Directed by Steve McQueen.
Starring Viola Davis, Michelle Rodriguez, Elizabeth Debicki, Colin Farrell, Carrie Coon, Daniel Kaluuya, Liam Neeson, and Cynthia Erivo.
When a posthumous debt from her husband (Liam Neeson) lands at the feet of Veronica (Viola Davis), she decides to inherit so much more than a death sentence by planning a heist with the widows of his criminal gang, one that could realign their place in the world.
Steve McQueen’s standing as one of the most accomplished directors of his generation was never up for debate, but what the 12 Years a Slave and Shame filmmaker has achieved with Widows is to make a piece of populist big screen entertainment without abandoning the themes and social commentary with which his work has become synonymous. Widows is a feminist empowerment fable wrapped in the packaging of a heist thriller, and it’s terrific.
Wowing from the off with an economical montage, one which juxtaposes the frantic robbery-gone-wrong with scenes of the gang members and their soon-to-be widows, it does in a pre-credit sequence what most films would take two reels to do, and in such a stylishly cold way that’s indicative of the film’s tone throughout.
Dereliction and abandonment pepper the landscape, as well as the characters, with the impoverished areas of contemporary Chicago acting as the perfect metaphor for our titular ladies. They’re repeatedly told “This is not your world”, and that’s because these women don’t have one. Their opportunities are in the hands of men, their lives shaped by the decisions that have been made for them, so the driving force of reclamation and ownership is a powerful through line that carries the film right through to a beautifully played final shot. If nothing else, McQueen’s film is about optimism.
The Widows themselves are superb; Viola Davis fronts up as the leader of the gang, taking names with kick-ass stoicism, with a hint of humanity bubbling under the surface to ensure that you care. Elizabeth Debicki might very well be the MVP, given an equally satisfying arc. Introduced having her bruise prodded by the abusive husband who gave it to her (a fleeting appearance from Jon Bernthal), she ends up being the heart of the movie, with a turn that’s as fragile as it is fearsome.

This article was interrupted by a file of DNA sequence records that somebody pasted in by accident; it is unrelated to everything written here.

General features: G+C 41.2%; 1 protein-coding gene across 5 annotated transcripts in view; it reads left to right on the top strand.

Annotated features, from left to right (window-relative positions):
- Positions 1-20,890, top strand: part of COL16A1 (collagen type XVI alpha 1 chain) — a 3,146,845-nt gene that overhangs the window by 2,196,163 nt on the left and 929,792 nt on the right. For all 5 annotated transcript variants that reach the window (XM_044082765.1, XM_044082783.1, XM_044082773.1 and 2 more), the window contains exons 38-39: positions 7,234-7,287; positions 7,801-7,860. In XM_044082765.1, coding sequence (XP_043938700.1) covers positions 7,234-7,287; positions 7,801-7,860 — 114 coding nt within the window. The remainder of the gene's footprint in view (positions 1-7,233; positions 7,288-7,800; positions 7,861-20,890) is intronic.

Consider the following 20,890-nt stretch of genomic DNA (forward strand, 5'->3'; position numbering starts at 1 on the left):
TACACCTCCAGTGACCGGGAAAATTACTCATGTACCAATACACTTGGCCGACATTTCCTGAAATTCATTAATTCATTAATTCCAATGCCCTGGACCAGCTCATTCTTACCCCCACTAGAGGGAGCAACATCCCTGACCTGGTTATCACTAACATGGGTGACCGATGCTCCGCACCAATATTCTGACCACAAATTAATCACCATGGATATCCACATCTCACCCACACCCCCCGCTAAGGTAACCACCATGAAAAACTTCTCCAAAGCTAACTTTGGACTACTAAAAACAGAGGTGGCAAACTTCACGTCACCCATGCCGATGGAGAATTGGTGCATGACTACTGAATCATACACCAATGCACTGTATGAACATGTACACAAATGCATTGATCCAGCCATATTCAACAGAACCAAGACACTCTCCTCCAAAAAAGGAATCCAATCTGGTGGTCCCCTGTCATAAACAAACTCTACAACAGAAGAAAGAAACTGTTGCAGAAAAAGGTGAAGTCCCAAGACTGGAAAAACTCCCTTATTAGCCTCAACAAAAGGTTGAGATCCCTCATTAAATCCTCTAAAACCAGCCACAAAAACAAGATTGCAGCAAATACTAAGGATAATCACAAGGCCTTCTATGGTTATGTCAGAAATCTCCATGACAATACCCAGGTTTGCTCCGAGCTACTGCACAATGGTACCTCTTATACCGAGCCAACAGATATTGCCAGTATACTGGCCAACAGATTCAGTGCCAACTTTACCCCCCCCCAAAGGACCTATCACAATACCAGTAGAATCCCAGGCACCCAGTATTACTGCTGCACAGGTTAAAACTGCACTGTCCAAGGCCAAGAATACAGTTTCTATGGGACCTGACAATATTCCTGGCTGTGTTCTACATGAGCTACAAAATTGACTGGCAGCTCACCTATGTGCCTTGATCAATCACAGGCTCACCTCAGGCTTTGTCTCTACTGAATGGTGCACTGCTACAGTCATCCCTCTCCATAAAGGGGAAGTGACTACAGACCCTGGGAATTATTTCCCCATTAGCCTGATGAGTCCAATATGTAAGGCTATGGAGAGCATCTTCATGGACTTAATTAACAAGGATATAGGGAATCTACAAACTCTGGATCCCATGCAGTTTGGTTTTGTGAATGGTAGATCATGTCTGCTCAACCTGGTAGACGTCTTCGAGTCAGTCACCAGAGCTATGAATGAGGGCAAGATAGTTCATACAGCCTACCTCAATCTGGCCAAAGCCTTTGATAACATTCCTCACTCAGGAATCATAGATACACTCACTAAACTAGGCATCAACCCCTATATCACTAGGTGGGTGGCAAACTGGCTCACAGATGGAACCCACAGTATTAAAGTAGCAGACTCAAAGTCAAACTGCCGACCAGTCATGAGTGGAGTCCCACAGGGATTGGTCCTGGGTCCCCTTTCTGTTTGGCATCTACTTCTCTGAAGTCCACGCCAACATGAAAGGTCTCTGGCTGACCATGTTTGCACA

Obviously with an ensemble this big, not everyone is afforded such depth, with Carrie Coon given the most thankless role of the widows. The other notable stand-out is Daniel Kaluuya, who adds ‘delightfully evil shit’ to his growing repertoire of characters. All stares and cocksure posturing, he’s magnetic as a politicians thug. A scene in which he gets a couple of goons to perform a rap song which contributed to a botched heist, shot wonderfully by McQueen as the camera whips 360 around the intense beat-boxing, is cruelly funny.
The plot may be quite predictable, you don’t need to think that hard to guess the pivotal twist, but all of that feels secondary to the evolution and imbuing of power of this group of women. Even the heist, which is lean, tense, and executed in a no-frills fashion, is brief, and much like the team trying to pull it off, feels utterly real.
Few movies this year will get close to the fist clenching euphoria experienced while watching Viola Davis strive to make the world of Widows her own, or the way in which Debicki’s sweet naivety gives way to a steely confidence. Steve McQueen has created a movie that’ll thrill the crowds, but perhaps more importantly, get them thinking.
Flickering Myth Rating – Film ★ ★ ★ ★ / Movie ★ ★ ★ ★
Matt Rodgers – Follow me on Twitter @mainstreammatt